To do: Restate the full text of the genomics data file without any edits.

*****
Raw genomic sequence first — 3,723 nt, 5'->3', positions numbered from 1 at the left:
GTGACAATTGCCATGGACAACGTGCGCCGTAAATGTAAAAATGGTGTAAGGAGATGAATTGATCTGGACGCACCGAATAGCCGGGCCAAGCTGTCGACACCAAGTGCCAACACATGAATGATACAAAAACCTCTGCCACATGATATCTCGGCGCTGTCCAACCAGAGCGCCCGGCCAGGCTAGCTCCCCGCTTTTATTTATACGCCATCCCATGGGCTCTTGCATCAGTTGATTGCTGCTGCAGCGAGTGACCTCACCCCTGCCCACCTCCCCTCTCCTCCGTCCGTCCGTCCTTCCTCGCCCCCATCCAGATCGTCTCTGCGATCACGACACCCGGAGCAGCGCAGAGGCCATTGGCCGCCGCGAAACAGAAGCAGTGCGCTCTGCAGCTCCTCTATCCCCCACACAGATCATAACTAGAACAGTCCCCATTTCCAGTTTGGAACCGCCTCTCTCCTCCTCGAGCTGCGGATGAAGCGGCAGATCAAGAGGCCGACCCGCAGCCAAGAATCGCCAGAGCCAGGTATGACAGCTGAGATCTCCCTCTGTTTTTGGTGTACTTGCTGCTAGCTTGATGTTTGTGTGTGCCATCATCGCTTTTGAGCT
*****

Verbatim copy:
Raw genomic sequence first — 3,723 nt, 5'->3', positions numbered from 1 at the left:
GTGACAATTGCCATGGACAACGTGCGCCGTAAATGTAAAAATGGTGTAAGGAGATGAATTGATCTGGACGCACCGAATAGCCGGGCCAAGCTGTCGACACCAAGTGCCAACACATGAATGATACAAAAACCTCTGCCACATGATATCTCGGCGCTGTCCAACCAGAGCGCCCGGCCAGGCTAGCTCCCCGCTTTTATTTATACGCCATCCCATGGGCTCTTGCATCAGTTGATTGCTGCTGCAGCGAGTGACCTCACCCCTGCCCACCTCCCCTCTCCTCCGTCCGTCCGTCCTTCCTCGCCCCCATCCAGATCGTCTCTGCGATCACGACACCCGGAGCAGCGCAGAGGCCATTGGCCGCCGCGAAACAGAAGCAGTGCGCTCTGCAGCTCCTCTATCCCCCACACAGATCATAACTAGAACAGTCCCCATTTCCAGTTTGGAACCGCCTCTCTCCTCCTCGAGCTGCGGATGAAGCGGCAGATCAAGAGGCCGACCCGCAGCCAAGAATCGCCAGAGCCAGGTATGACAGCTGAGATCTCCCTCTGTTTTTGGTGTACTTGCTGCTAGCTTGATGTTTGTGTGTGCCATCATCGCTTTTGAGCT